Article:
You’re employed, congratulations! You did it. Your college degree was, sort of, worth it. Welcome to your new reality; where you will almost never have the chance to talk about what you majored in, nor will anyone really care. It’s okay though, what you learned in those art history classes will give you the upper hand on talking about that new Ai Weiwei installation in Washington Square Park.
You know how the advent of social media has turned half of your brain into mush (this is yet to be scientifically proven but most definitely will soon be) and has led you to have to rely on Facebook to remember even your closest friend’s birthdays? That same part of your brain is also what’s supposed to help you remember the names of all of your new co-workers. Cool! Moving on.
At the end of your first day you’ll realize that you only remember the names of two of the fifteen people you got introduced to and will feel anxious about it for the rest of week. “Just play it cool,” you’ll tell yourself. But that’s a large order. Especially for someone who has just had their third oh no why am I so tired I’m not used to waking up this early cup of coffee.
Trips to the bathroom and kitchen are when you will be at your most vulnerable. When someone walks up to the sink as you’re washing your hands you might resort to blurting out compliments of very specific articles of clothing to disguise the fact that you don’t know this nice person’s name. “I like your socks?” you’ll mock yourself in the mirror, “I’m a fool!”
Take the free food, but not too much. Prepare small talk topics as you wait for the toaster to dispense your bagel. Yes, it will always feel like it’s taking 10 minutes. Listen and learn about what everyone else likes to complain about. Does the lemon and/or cucumber water always run out before noon? Did someone just microwave their fish lunch?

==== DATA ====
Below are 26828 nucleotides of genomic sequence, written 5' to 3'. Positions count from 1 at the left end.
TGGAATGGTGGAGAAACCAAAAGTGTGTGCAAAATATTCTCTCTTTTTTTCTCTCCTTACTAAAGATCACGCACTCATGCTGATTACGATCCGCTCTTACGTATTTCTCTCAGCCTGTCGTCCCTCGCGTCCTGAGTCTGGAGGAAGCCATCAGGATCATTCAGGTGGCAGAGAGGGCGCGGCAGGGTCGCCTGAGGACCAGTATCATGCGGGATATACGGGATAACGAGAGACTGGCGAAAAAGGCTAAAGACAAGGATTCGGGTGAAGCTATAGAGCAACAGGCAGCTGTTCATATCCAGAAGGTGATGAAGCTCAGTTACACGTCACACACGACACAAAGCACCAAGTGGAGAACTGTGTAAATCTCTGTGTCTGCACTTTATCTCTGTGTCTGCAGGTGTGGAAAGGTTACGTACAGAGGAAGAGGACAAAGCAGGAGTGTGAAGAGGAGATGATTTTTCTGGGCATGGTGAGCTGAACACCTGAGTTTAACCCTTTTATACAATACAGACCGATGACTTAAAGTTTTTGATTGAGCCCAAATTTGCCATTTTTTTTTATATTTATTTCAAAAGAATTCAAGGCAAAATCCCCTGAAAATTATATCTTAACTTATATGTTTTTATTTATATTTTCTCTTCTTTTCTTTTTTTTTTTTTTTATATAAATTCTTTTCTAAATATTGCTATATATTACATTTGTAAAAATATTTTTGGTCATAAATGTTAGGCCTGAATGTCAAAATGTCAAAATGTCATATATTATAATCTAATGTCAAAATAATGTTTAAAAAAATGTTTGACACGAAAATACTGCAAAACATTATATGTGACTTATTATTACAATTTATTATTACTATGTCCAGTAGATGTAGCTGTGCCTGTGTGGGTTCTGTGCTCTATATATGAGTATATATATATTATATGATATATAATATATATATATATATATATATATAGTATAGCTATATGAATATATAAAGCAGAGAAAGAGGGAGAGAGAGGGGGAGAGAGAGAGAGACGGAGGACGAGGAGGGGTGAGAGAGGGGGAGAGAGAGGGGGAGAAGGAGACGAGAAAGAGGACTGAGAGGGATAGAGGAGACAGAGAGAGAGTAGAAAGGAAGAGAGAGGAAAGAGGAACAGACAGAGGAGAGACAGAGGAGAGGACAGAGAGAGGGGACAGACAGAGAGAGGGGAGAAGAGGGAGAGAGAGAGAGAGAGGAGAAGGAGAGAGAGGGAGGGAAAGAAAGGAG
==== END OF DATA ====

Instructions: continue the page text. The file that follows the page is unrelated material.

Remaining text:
Hopefully you’ll have a decent amount of time to allot towards a lunch break. During your first week you’ll manage to convince yourself that when you get back to your desk your boss will have decided to fire you. You’ll develop a crippling self awareness of how loud your chewing is when you’re having your mid morning and mid afternoon (and any other time of the day that is worthy of an innocuous label) snacks.
When you're running late you're statistically more likely to run into a senior level employee in the elevator. Hopefully they’ll make it clear if they want to chat. Chances are if you take the initiative and say something about “how crazy the weather is today” that they won’t hear you and you’ll have to play it cool (again) when you use your ID to open the door and walk into the office together.
In a few short months - yes you managed to keep your job - and after many bouts of social anxiety induced stomach issues, you’ll have the, “what’s the new person’s name?” conversation with one of your coworkers. Ah, how things come full circle.